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Old 09-29-2009, 06:48 AM   #1
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Question Batteries losing charge

I have two 6V golf cart batteries that will usually last a few days with lights heat/fan and fridg/gas.

This past weekend they were drained by about 4am when we woke without heat.

So I hooked up to a friends gen and recharged in about 20-30 min.

Next night same thing.

Checked the batt connections and water all was good.

How can I find out what is drawing down the juice.
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Old 09-29-2009, 07:11 AM   #2
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This little gadget has been a big help finding circuit drain...

Got mine from Snap-on guy.
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Old 09-29-2009, 07:23 AM   #3
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I doubt that a 20-30 minute charge is going to put much back into the batteries. You may not have been fully charged to start with.
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Old 09-29-2009, 07:54 AM   #4
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I doubt that a 20-30 minute charge is going to put much back into the batteries. You may not have been fully charged to start with.
I agree with the Flycaster. If the battery is drained it will take quite a few hours to recharge the batteries with a genny.

Based on the description I suspect the furnace fan was running but the furnace stopped heating.
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Old 09-29-2009, 07:21 PM   #5
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I tested the power after 30 min, it showed 12.8.

The furnace was running all evening and cut out early am, I turned a light on it was barely lit.
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Old 09-29-2009, 07:50 PM   #6
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The battery will show a higher level when you charge them. If you let them sit for 15 minutes after you stop charging, they will probably be lower.

The difference between 100% and 50% is only about 1/2 of a volt.
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Old 09-29-2009, 07:57 PM   #7
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Quote:
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I tested the power after 30 min, it showed 12.8.

The furnace was running all evening and cut out early am, I turned a light on it was barely lit.
If you charged the battery sufficiently and it quickly looses charge suspect a bad battery. Did you wait after shutting off the converter before testing the voltage? I would test the battery voltage several times over a couple of hours with the battery disconnected. It would be normal to have a higher volt reading immediately after charging followed by a slight drop in voltage. If you test the voltage after several hours with the battery disconnected it should be just about the same. I would also take the battery, with or without the trailer, to a garage or autoparts store to do a load test. Also test the specific battery on all the battery cells. They should be close to the same voltage. One cell with a significantly lower voltage means the battery is bad.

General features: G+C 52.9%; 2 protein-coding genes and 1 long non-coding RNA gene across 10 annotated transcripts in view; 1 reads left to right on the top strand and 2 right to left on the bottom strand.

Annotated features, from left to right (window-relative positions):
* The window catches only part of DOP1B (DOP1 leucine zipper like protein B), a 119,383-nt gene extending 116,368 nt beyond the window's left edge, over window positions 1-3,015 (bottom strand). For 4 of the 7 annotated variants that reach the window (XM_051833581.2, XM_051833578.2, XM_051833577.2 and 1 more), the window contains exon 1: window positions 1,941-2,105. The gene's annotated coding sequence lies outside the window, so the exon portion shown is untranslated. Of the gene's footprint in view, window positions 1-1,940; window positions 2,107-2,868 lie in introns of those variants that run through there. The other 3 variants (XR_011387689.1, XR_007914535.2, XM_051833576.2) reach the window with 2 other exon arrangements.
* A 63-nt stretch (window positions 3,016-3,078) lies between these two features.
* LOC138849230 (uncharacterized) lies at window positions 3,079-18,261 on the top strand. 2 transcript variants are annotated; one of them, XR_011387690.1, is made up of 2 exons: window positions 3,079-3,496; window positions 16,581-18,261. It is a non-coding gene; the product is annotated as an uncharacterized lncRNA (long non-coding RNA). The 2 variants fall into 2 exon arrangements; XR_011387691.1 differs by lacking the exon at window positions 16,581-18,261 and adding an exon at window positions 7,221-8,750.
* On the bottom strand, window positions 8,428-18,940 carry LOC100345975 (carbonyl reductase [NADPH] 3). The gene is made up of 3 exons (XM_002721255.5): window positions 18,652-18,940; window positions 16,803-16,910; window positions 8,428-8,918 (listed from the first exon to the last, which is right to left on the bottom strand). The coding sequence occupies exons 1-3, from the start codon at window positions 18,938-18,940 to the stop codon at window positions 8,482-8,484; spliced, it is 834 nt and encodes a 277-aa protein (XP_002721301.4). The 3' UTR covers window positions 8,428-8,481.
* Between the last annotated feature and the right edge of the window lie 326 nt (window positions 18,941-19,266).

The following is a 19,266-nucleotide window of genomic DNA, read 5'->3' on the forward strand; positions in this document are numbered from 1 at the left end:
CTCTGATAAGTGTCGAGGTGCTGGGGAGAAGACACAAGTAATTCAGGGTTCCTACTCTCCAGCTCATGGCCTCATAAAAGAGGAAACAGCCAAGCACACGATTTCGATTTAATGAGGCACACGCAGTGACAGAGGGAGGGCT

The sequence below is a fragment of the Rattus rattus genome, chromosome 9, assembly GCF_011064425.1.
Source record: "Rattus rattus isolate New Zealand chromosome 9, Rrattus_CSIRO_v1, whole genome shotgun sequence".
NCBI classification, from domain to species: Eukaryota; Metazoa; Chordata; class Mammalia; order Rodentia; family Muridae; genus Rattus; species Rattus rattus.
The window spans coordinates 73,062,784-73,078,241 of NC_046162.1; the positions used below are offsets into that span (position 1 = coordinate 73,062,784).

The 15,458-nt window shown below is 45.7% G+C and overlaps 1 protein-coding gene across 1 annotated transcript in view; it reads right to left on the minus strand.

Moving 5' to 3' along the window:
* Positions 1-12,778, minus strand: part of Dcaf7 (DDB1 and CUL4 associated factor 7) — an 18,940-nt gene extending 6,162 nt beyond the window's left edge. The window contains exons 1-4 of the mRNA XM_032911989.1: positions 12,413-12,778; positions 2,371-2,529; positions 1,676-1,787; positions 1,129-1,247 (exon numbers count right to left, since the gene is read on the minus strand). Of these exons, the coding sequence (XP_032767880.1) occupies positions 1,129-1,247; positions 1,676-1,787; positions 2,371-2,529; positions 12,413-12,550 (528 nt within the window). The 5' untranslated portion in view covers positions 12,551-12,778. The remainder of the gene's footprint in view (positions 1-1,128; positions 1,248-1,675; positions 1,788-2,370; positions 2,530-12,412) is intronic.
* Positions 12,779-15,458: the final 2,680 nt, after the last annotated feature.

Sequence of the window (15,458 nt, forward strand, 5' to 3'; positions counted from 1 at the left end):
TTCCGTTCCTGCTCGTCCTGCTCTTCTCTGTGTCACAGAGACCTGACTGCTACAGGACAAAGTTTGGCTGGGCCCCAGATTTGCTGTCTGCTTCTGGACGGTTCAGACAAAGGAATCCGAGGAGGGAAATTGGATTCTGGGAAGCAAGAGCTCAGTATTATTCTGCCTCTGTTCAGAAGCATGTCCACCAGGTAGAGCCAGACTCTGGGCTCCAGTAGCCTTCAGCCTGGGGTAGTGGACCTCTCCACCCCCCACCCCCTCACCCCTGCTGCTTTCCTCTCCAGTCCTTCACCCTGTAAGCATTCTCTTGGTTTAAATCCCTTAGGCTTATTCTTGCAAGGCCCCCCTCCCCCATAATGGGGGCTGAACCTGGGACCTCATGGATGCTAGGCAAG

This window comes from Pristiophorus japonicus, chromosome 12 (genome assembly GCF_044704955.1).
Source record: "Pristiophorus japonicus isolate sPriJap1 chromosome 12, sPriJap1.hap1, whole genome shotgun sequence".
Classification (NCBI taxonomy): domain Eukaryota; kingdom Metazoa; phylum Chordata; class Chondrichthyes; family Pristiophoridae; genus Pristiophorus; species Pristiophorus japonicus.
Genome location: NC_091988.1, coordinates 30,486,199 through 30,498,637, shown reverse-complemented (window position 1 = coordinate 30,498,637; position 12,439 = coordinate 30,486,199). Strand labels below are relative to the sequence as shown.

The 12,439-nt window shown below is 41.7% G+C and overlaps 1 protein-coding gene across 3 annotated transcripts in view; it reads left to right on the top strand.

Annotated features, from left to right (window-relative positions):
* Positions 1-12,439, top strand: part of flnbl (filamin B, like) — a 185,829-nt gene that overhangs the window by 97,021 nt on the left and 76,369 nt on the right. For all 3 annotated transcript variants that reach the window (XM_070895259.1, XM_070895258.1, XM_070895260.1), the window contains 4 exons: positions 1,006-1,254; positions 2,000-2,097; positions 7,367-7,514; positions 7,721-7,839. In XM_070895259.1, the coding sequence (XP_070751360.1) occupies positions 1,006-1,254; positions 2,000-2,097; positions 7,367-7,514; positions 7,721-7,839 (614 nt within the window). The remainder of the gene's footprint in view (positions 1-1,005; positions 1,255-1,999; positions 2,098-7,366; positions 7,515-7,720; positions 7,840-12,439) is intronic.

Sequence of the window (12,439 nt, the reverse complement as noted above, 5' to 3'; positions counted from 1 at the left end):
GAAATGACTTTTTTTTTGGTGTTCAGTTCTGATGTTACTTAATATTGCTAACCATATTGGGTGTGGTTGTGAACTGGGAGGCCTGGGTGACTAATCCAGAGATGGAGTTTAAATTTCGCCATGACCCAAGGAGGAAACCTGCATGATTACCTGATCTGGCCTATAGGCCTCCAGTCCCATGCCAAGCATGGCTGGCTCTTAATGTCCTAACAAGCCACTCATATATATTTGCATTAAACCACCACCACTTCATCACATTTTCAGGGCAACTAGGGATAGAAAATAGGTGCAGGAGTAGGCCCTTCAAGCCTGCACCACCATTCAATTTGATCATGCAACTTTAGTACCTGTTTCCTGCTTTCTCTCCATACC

Flycaster posted while I was writing mine. Looks like he is reading my mind again.
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Old 09-29-2009, 08:14 PM   #8
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How old are the batteries? (or did I miss that! lol)

When my battery goes, I'm going to set up three 21ah SLA's in parallel to increase my amp hours. I take care of equipment for the high school band and set their power supply (to run inverter) up that way and it works great. I like the longevity
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Old 09-29-2009, 08:41 PM   #9
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Almost 3 years old
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Old 09-29-2009, 08:42 PM   #10
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LI pets, as you have found out, you CANNOT use VOLTAGE as a good gauge of your battery bank's state of charge!

If you want to equate the battery bank's voltage to it's state of charge, you'll have to let them rest at least 24 hours (without any use) for the charge on the outer surface of the plates to 'soak' into the interior of the plates...

The only easy way to tell your battery bank's state of charge while the charger is running, is to dip a hydrometer into individual cells...it's not really convenient do do this when the batteries are tucked away in a remote location...

I always tell my battery sales customers that there's no 'free lunch' when it come to recharging batteries - whatever energy you use from your batteries has to be replaced, and when you've used em' for hours and hours, it sometimes takes hours and hours to bring them back up to a full charge...